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The Little Vampire
A lot or a little?
The parents' guide to what's in this movie.
What parents need to know
Parents need to know that The Little Vampire is a 2017 animated feature from Holland in which a tween boy from America befriends a tween vampire while visiting Transylvania with his family. There are some brief moments of peril: The dad of the American family loses control of the car and it falls off a cliff, vampire hunters chase vampires and attempt to chop them up with propellers. Some potty humor is involved -- flying cows defecate on a helicopter -- and "sucks" is used a couple times, and not in the context of what vampires do with blood. There's some slapstick cartoon violence involving the bad guys hitting each other and getting hit and falling over. But overall, most near-scares are counterbalanced with humor. The movie is based on the children's book series by Angela Sommer-Bodenburg.
What's the story?
In THE LITTLE VAMPIRE (aka The Little Vampire 3D), Tony Thompson (Amy Saville) is an American tween from San Diego on vacation in Transylvania with his family. Tony is obsessed with vampires and vampire stories. After the Thompsons stop for the night in an old castle, Tony gets more than he bargained for when he meets Rudolph (Rasmus Hardiker), a vampire who has just escaped his family to avoid the drudgery of celebrating his 13th birthday for the 300th time. An unlikely friendship develops between Rudy and Tony, and just in time, because Rookery (Jim Carter) and Maney, a pair of bumbling yet evil vampire hunters, want nothing more than to eradicate Rudy's family. Tony agrees to help Rudy save his family from the vampire hunters, but Rudy's family must find a way to get over their distrust of humans, especially when Tony's parents get involved.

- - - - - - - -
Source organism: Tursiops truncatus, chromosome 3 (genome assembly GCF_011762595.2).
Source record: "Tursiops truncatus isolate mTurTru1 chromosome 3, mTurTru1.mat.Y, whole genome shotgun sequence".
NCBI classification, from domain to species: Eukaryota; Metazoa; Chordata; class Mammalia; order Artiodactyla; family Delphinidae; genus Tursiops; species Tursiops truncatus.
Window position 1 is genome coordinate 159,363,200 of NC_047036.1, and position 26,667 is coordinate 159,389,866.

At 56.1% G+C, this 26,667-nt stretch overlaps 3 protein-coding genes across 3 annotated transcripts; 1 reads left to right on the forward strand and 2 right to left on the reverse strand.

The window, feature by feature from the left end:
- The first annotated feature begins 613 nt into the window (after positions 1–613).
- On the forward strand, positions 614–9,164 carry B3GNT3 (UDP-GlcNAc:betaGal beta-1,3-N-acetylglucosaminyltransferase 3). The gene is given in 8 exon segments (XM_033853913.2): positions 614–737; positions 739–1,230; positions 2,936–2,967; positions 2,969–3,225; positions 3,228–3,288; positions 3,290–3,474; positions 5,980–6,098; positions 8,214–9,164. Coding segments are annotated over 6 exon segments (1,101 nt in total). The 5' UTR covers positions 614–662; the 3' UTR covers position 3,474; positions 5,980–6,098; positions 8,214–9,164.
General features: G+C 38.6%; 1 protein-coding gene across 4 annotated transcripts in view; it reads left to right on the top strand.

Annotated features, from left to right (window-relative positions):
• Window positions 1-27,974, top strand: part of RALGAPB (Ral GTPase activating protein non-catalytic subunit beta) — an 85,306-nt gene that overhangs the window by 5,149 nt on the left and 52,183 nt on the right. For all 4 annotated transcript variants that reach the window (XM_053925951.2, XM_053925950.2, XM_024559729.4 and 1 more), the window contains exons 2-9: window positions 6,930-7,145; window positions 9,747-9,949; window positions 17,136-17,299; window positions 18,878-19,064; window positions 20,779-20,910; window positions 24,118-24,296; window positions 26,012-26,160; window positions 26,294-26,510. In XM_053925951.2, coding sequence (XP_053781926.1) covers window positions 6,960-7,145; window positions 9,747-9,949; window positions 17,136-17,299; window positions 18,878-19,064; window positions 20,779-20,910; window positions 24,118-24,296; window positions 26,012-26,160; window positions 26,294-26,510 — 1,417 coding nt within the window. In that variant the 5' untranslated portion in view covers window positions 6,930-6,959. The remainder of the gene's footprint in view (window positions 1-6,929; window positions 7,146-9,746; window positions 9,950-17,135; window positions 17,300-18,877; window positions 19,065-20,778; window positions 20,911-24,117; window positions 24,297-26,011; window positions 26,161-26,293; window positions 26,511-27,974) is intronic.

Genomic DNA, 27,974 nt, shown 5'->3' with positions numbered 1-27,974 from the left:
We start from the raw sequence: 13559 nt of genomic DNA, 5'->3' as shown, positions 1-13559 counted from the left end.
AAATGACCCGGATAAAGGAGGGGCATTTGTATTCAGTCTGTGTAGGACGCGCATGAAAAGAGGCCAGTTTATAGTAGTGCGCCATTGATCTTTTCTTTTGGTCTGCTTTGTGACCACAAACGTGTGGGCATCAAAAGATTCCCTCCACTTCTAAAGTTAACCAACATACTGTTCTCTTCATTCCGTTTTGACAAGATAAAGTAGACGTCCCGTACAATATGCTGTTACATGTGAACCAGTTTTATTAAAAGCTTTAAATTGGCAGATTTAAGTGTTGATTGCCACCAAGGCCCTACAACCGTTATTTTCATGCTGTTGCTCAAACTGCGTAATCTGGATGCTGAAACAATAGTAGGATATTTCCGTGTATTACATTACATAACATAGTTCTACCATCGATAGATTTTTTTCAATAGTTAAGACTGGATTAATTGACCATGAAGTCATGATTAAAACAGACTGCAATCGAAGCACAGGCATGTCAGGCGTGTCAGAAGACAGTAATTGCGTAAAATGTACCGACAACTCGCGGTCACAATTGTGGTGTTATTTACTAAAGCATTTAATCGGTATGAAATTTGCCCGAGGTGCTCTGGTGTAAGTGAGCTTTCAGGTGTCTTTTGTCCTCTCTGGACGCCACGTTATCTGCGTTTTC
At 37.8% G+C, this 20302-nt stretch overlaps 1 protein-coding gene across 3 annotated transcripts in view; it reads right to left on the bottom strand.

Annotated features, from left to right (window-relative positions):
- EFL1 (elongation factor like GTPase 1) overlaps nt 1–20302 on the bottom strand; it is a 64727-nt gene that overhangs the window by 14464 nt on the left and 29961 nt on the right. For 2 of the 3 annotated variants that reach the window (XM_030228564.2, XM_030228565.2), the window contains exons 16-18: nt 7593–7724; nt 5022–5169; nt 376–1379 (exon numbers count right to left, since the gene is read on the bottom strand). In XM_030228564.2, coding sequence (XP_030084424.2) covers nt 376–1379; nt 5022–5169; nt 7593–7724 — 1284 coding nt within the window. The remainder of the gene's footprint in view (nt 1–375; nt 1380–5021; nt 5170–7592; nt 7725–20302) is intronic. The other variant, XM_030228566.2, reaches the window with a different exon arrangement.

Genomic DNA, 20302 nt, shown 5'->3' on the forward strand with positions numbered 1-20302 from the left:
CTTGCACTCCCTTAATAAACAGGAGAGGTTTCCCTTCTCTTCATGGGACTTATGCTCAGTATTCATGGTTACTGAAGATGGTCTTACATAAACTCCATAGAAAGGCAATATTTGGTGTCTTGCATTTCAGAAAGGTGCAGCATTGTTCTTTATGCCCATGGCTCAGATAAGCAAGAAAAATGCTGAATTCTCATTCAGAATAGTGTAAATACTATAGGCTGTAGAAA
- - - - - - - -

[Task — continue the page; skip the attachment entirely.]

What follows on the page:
Is it any good?
This animated movie tries to offer a new twist on the classic vampire tale but ends up as a trite gimmick with some lazy platitudes about overcoming differences. Any potential for the quirky entertainment value of all-American tween Tony Thompson and punk-goth tween vampire Rudolph forging an unlikely friendship gets lost in the predictable action. The obvious deeper messages contained in the story -- in which a vampire and human family must overcome their prejudices to save the vampire family from a bumbling pair of vampire hunters -- gets easily lost in what's perhaps the movie's most memorable (if gross) image: a flying cow defecating on the bad guys' helicopter.
The tween vampire girl is basically a copy of Wednesday Addams, and the secondary characters come off as second-rate imitations of Pixar characters with "funny" accents. What's left is an attempt to put a spin on the familiar that ends up relying too heavily on the overdone tropes of the vampire movie genre to deliver something truly original. So while this could have been a movie that the entire family would enjoy, The Little Vampire ends up being best for younger kids.
Talk to your kids about ...
Families can talk about how The Little Vampire is based on a series of books. What would be the challenges in making a movie based on a popular series?
How did the movie use humor to make the vampires less scary?
How does this compare to other "monster" movies and TV shows you've seen?
- On DVD or streaming: August 28, 2018
- Cast: Rasmus Hardiker, Amy Saville, Jim Carter
- Director: Richard Claus
- Studio: Universal Studios Home Entertainment
- Genre: Family and Kids
- Topics: Book Characters, Friendship, Middle School, Misfits and Underdogs, Monsters, Ghosts, and Vampires
- Run time: 83 minutes
- MPAA rating: NR
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Common Sense Media's unbiased ratings are created by expert reviewers and aren't influenced by the product's creators or by any of our funders, affiliates, or partners.